The nation’s basic money supply rose $900 million in late March, the Federal Reserve Board reported Thursday.
The increase was slightly more than market watchers expected, but the report had little effect on credit markets.
The Fed said M1 rose to a seasonally adjusted $640.1 billion in the week ended March 31 from a revised $639.2 billion in the previous week. M1 includes cash in circulation, deposits in checking accounts and non-bank travelers checks. Last week’s figure was originally reported as $639.3 billion.
For the latest 13 weeks, M1 averaged $632.3 billion, a 7.9% seasonally adjusted annual rate of gain from the previous 13 weeks.
Within Fed Target
The Fed, in its attempt to provide enough money to stimulate non-inflationary economic growth, has said it would like to see M1 grow in a range of 3% to 8% from the fourth quarter of 1985 through the final quarter of 1986.
The Fed also said M2 rose $13.6 billion in March to $2.5899 trillion, or an annual rate of 4.5%, while M3 rose $18 billion to $3.2586 trillion, or an annual rate of 7.2%.
M2 is made up of M1 and such accounts as savings deposits and money-market mutual funds. M3 is the sum of M2 plus less-liquid accounts such as certificates of deposit in minimum denominations of $100,000.
The Fed has said it would like growth of 6% to 9% for M2 and 6% to 9.5% for M3.
“Looking at M1 doesn’t tell you anything,” said Ray Stone, manager of financial economics at Merrill Lynch Capital Markets. “It has expanded in general in March at a fairly rapid pace, mainly due to a speedier processing of income tax refunds than last year.”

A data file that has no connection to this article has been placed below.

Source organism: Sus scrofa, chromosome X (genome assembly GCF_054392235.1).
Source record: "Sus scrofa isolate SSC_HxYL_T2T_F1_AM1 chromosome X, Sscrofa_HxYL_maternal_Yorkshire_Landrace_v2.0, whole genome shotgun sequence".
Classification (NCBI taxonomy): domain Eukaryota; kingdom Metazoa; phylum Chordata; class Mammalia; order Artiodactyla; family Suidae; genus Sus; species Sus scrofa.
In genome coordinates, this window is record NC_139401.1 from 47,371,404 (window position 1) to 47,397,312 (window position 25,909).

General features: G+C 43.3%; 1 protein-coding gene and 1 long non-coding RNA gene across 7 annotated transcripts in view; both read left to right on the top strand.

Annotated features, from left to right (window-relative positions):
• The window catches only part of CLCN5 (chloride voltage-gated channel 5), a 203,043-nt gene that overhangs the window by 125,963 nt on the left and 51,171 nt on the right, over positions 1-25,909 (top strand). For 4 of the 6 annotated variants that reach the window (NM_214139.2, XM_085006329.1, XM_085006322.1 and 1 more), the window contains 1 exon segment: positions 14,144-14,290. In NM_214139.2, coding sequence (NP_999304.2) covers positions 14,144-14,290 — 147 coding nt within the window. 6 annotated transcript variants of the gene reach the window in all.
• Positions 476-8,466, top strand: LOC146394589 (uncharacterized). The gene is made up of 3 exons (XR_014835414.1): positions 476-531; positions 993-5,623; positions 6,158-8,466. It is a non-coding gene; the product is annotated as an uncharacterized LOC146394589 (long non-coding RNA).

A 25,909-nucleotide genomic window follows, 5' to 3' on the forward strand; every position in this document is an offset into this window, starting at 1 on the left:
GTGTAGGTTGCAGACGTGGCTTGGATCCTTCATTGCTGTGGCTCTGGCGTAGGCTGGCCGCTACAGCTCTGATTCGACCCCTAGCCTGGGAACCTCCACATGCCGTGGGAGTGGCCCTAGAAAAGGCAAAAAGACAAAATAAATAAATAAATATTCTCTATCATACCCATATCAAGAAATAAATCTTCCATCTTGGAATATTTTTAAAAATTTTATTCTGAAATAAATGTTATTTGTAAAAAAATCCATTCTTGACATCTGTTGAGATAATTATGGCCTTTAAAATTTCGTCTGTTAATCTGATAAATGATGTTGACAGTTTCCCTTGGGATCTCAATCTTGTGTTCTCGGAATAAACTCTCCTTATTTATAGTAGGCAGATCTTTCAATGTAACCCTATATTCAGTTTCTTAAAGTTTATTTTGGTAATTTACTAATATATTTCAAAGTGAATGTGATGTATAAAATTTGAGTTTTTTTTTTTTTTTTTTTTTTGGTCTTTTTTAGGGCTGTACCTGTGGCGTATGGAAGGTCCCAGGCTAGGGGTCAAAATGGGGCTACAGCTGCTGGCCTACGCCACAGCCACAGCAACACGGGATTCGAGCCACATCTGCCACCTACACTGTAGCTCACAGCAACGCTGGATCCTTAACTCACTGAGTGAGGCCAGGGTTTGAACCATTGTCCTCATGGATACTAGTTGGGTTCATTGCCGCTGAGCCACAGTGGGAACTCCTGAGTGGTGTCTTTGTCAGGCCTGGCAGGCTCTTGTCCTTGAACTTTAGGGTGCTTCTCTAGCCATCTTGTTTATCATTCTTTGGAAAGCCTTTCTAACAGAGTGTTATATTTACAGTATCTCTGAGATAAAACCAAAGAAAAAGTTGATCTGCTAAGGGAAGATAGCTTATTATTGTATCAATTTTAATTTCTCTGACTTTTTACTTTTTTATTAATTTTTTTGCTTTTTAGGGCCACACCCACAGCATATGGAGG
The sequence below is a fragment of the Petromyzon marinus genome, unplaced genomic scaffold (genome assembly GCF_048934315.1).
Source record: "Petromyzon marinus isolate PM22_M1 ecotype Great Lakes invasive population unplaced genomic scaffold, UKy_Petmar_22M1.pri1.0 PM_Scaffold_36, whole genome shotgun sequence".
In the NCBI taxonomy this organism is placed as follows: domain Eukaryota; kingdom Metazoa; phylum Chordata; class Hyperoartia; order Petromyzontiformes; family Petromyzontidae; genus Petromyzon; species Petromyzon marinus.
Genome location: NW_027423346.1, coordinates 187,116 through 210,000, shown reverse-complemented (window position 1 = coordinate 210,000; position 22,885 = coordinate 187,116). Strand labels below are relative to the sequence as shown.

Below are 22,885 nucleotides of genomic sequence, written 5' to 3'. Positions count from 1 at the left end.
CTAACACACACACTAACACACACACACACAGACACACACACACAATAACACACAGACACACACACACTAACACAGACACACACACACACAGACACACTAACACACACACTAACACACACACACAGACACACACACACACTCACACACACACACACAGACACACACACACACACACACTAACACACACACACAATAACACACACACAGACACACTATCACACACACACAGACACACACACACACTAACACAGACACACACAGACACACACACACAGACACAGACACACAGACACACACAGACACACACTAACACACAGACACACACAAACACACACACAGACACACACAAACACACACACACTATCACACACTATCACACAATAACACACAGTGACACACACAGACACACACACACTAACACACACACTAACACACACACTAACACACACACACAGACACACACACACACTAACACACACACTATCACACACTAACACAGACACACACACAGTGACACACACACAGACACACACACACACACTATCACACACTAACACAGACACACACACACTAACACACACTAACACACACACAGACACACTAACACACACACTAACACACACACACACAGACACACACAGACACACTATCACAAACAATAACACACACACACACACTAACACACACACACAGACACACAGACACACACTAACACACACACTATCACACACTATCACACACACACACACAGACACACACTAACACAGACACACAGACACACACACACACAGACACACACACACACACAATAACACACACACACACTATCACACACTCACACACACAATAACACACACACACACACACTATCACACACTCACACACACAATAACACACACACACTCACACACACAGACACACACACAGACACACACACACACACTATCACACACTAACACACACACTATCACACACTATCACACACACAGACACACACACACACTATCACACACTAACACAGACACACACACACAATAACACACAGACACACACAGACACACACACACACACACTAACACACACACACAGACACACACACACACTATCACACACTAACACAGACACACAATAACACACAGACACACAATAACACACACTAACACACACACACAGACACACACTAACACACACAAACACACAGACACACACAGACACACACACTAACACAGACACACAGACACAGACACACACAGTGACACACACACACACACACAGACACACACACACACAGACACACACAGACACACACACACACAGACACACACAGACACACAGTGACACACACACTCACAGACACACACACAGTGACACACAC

William Sullivan, a money-market analyst at Dean Witter, said Thursday’s M1 figure “takes no one by surprise,” but he said Dean Witter had been expecting a larger rise of $16 billion for M2, which “remains well below the Fed’s annual growth target.
“So long as M2 remains subdued, the excessive growth in M1 will be ignored by the Fed,” he said. “That means no pressure on the Fed to tighten up on reserves availability because of excessive M1 growth.”
Predicted No Change
On Tuesday, the median prediction of 42 analysts polled by Money Market Services, an economic research firm based in Belmont, Calif., was that the latest money supply figure would be unchanged.
In other reports:
- The Federal Reserve Bank of New York reported that commercial and industrial loans at major New York City banks rose $1.373 billion in the week ended April 2, compared to a decline of $709 million a week earlier.
- The Federal Reserve said bank borrowings from the Federal Reserve System averaged $298 million, up from $234 million.
- The Federal Reserve said total adjusted reserves of member banks averaged $46.695 billion, up from $46.578 billion a week earlier.
- The Federal Reserve said free reserves totaled $323 million, down from $761 million a week earlier.
- The Federal Reserve Bank of St. Louis reported that the monetary base--the seasonally adjusted total of member bank reserves held at Federal Reserve banks and cash in bank vaults and in circulation--was $240.2 billion in the two weeks ended Wednesday, up from a revised figure of $239.3 billion on March 26.